Why I talk myself out of commissions

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Recently, have found myself telling a lot of people not to buy real estate. Weird, right?

It’s not that I don’t think people should own apartment buildings. They absolutely should, for a whole host of reasons.

But the market is pretty hot right now and it’s easy to make a bad deal.

I don’t worry about this with the sophisticated investors with whom we work. They trust us not to do anything stupid and we take that trust incredibly seriously. Plus, being sophisticated investors, they are accustomed to deals sometimes not working out. So, in the unlikely event that we were to lose money (it hasn’t happened yet, but it probably will!), it would not be the end of the world.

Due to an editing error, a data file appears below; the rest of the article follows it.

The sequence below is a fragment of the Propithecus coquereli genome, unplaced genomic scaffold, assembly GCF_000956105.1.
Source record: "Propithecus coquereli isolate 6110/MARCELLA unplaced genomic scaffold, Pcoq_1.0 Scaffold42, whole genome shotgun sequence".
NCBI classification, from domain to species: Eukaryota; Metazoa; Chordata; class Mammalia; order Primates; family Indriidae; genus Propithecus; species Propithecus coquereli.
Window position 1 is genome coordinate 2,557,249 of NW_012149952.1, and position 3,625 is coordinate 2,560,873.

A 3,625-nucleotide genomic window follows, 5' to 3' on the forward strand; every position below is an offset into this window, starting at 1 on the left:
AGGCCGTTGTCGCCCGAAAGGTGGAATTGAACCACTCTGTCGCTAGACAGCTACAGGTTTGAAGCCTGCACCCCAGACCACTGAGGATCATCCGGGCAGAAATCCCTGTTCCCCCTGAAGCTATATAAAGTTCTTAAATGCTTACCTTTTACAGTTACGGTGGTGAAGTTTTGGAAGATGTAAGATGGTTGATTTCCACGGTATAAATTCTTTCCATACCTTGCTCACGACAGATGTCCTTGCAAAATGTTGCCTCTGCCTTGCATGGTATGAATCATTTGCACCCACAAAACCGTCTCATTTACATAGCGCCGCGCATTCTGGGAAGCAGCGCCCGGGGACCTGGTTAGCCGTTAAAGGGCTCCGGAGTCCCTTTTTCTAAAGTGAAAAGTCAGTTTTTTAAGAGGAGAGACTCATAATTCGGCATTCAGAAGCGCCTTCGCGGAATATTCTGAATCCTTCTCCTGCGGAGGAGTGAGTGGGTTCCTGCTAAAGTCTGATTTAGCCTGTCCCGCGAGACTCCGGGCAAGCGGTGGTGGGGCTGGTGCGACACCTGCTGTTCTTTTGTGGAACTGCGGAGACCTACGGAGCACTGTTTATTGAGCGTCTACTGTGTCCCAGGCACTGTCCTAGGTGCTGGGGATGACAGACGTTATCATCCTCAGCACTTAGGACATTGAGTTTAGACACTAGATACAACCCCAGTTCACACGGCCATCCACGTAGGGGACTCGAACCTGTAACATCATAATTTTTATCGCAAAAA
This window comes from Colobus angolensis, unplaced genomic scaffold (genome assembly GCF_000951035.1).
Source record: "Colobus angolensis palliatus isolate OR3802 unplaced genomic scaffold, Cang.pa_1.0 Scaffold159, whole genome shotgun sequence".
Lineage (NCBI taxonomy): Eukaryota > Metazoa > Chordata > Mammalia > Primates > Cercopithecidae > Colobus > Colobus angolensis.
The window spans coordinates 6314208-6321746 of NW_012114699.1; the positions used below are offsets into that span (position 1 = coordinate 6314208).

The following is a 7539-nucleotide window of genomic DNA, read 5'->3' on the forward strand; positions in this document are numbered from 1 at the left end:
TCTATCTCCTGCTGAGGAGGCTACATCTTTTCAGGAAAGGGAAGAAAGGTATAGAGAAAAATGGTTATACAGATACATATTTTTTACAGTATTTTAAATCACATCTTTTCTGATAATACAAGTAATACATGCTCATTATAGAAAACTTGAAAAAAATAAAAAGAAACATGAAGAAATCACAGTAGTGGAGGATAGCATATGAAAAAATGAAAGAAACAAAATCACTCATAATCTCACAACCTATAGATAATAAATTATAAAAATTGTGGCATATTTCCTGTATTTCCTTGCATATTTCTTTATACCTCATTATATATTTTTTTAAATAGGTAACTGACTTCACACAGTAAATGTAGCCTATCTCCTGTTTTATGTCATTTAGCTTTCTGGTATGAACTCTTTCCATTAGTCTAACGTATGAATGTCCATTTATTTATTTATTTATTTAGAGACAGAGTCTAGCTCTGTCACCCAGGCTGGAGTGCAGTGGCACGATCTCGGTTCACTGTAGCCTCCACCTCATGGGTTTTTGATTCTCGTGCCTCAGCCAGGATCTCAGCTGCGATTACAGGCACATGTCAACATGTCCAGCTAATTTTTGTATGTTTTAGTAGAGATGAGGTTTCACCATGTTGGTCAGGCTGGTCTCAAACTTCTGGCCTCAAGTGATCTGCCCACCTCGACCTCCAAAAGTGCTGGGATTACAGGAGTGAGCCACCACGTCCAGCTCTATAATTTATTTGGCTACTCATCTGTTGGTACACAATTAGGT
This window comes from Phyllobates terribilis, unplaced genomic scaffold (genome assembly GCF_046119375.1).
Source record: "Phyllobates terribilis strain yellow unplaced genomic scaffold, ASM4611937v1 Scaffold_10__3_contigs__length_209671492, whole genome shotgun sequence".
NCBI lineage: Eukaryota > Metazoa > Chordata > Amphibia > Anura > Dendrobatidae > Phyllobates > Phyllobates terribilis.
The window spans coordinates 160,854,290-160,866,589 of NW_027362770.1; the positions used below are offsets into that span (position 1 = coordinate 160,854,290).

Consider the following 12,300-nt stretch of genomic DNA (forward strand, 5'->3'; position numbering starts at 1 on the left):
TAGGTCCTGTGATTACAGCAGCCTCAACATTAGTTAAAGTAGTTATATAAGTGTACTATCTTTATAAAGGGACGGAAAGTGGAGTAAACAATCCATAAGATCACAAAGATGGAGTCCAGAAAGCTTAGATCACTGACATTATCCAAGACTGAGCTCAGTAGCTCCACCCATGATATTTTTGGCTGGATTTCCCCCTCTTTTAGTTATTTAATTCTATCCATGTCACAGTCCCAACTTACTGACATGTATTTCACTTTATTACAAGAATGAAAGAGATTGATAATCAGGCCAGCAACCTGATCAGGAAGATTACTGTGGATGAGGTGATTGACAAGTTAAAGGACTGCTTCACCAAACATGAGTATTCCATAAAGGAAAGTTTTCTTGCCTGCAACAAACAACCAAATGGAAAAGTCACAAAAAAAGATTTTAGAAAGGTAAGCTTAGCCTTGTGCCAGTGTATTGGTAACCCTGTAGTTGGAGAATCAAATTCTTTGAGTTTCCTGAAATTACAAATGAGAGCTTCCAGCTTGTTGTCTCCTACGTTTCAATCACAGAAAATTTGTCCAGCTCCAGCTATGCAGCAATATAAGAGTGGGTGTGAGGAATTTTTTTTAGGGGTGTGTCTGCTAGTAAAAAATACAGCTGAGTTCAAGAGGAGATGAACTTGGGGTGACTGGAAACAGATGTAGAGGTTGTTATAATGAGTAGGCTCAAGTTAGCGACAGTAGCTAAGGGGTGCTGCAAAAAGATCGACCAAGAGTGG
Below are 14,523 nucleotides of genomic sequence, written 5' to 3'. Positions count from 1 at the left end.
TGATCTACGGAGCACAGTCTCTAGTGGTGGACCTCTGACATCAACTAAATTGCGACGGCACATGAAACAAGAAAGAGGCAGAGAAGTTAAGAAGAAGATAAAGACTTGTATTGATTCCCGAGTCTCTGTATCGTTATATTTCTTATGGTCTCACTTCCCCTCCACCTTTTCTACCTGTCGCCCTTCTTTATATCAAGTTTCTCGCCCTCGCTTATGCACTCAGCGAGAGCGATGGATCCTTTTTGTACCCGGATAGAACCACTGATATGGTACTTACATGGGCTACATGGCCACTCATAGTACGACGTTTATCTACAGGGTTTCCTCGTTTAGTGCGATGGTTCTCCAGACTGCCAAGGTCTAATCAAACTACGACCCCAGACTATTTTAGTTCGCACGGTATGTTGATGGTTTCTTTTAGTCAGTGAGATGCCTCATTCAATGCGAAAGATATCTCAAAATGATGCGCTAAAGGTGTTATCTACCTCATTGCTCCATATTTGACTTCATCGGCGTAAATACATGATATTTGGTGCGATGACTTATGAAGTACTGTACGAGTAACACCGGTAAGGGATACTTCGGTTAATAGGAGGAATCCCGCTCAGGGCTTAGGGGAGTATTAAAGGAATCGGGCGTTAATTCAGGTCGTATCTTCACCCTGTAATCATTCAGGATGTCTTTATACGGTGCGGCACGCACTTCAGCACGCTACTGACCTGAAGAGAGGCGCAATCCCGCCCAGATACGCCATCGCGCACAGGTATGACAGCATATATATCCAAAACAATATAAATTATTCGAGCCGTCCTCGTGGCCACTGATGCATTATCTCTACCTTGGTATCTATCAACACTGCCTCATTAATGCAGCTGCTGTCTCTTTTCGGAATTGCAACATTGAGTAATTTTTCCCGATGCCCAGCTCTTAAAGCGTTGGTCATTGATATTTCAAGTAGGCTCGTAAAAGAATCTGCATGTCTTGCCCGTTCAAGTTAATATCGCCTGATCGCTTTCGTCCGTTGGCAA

I do, however, worry about less sophisticated / less wealthy clients of our brokerage. These people tend to have $50-500k to play with and that money is very, very important to them.

So, we find ourselves advising many of these people not to buy things that they themselves want to buy.

Why would a brokerage talk itself out of commission income?

The answer is pretty simple: The brokerage is tiny compared to the rest of our business. We have big ambitions for it, but those ambitions will only be realized over the course of years. And the way that we will realize them is to make sure that our clients are happy with the deals we help them buy. Happy clients refer their friends / family / etc. and that is, by far, the best kind of marketing.

So, we’re perfectly happy to tell people not to buy marginal deals. We figure, over the long run, earning trust is considerably more valuable than money.

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